Then came the lamb. Two chops were plated beside a tortilla-cheese cake with micro greens and what I believe was a port-like sauce, though I would be lying through my teeth if I were to tell you I remember. The lamb was a just-there medium rare. My problem with lamb is that it has the tendency to taste a bit gamey. This was anything but. The simple spices on the chops were just enough to flavor the meat while still allowing the flavor of the lamb itself to come through. The tortilla cake didn’t wow me, but it didn’t need to. The sauce was light, which was necessary five courses in.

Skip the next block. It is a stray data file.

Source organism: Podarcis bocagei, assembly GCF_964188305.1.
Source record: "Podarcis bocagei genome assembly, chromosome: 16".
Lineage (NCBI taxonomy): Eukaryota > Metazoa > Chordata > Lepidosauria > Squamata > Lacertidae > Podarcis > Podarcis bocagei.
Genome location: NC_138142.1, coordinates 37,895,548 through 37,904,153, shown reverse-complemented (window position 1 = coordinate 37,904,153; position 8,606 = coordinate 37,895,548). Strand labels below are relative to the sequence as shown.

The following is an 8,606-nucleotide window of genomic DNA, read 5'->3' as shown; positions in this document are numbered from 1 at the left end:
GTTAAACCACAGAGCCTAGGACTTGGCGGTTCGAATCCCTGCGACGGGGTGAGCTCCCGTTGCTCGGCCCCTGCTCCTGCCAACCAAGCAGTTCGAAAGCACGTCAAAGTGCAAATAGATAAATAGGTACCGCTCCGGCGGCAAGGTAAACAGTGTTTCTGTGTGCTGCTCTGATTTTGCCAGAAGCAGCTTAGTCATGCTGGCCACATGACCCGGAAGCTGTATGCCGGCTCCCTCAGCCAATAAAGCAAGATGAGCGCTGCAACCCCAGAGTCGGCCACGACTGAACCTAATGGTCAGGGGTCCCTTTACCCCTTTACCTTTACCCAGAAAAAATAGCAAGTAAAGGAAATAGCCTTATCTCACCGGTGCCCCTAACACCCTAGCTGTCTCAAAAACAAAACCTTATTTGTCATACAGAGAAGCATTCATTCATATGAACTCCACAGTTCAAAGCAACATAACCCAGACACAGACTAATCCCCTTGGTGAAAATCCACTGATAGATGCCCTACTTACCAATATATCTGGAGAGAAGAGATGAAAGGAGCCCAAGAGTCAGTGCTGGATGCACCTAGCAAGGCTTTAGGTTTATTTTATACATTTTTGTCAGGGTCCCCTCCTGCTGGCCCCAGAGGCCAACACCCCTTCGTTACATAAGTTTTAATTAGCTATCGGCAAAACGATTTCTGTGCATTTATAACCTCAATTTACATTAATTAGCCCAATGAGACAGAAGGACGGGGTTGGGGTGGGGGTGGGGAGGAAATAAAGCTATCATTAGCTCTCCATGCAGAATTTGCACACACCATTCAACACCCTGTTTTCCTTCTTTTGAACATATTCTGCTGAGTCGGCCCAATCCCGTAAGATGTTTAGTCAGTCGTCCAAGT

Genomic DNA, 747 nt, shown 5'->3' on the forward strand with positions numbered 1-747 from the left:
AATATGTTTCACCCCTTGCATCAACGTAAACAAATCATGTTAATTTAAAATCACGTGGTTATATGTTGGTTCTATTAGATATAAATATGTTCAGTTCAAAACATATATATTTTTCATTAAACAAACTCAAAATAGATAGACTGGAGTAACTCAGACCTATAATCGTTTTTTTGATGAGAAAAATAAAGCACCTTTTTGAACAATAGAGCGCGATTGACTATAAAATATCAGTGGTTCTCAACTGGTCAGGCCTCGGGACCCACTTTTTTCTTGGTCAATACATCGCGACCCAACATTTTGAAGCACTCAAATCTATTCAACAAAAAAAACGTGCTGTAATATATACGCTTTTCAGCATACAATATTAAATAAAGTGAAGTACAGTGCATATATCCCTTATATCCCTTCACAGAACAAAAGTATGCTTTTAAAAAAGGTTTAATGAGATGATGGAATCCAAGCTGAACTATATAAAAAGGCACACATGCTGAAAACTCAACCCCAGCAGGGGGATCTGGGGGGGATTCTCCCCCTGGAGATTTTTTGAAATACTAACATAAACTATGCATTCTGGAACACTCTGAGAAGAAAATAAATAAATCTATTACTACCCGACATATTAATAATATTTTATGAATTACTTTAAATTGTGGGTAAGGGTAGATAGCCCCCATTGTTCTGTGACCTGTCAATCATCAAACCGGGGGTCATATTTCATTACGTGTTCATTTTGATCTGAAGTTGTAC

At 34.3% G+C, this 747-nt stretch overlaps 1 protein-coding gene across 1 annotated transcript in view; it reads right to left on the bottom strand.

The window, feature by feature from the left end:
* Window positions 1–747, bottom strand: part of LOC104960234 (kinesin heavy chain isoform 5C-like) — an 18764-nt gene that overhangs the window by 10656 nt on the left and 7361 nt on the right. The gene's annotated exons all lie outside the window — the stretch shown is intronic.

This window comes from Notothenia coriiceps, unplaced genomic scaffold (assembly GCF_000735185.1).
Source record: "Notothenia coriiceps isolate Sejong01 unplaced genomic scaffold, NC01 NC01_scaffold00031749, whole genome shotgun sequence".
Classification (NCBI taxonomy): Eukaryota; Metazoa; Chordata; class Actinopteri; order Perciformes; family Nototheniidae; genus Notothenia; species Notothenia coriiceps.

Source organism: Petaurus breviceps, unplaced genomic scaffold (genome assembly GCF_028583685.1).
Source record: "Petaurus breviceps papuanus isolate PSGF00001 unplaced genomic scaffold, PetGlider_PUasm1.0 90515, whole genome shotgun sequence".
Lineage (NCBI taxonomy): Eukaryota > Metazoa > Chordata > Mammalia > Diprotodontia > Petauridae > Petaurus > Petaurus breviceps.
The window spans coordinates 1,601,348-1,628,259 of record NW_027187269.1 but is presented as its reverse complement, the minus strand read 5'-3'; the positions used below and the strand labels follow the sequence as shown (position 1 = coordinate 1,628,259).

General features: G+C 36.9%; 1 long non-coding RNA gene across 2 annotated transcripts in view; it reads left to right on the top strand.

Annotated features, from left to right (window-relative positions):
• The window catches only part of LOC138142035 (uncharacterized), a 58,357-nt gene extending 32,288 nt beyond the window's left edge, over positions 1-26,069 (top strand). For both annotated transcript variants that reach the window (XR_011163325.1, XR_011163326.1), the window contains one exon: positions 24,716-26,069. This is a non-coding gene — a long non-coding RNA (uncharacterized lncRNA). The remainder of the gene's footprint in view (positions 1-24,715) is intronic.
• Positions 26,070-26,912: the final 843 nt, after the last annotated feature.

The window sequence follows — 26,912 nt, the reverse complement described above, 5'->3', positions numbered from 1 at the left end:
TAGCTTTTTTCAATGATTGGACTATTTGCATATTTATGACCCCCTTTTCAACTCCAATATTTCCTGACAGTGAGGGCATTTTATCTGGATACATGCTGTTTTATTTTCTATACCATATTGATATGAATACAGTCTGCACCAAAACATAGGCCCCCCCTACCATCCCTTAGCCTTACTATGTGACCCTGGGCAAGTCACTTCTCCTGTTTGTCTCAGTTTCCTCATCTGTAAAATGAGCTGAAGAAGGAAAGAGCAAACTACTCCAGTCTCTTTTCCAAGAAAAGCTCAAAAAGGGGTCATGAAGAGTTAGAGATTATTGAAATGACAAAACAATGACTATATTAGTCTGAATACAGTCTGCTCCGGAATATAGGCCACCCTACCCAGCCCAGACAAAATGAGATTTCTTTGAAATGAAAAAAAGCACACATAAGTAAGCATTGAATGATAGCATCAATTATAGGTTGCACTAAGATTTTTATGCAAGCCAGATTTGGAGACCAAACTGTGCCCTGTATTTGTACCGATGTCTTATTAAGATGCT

On the heels of the lamb was the cheese plate served with dried black mission figs, nuts and chive crackers. We were given two plates for the four of us, which allowed for a more than generous serving for each of us. I don’t quite recall what precisely each of the cheeses was, but I know that at twelve and three were cows milk cheeses, hard at twelve, triple crème at three. Both were great. The rest of the table didn’t like the soft cow’s milk cheese as much as I did, but I’m a sucker for triple crème cheeses. A six was a hard goat’s milk cheese and at nine a triple crème goat cheese. The triple crème goat was my favorite of the bunch, while the rest of the group stuck to their guns and devoured the hard goat. Well, we devoured all of it, but that was the first to go.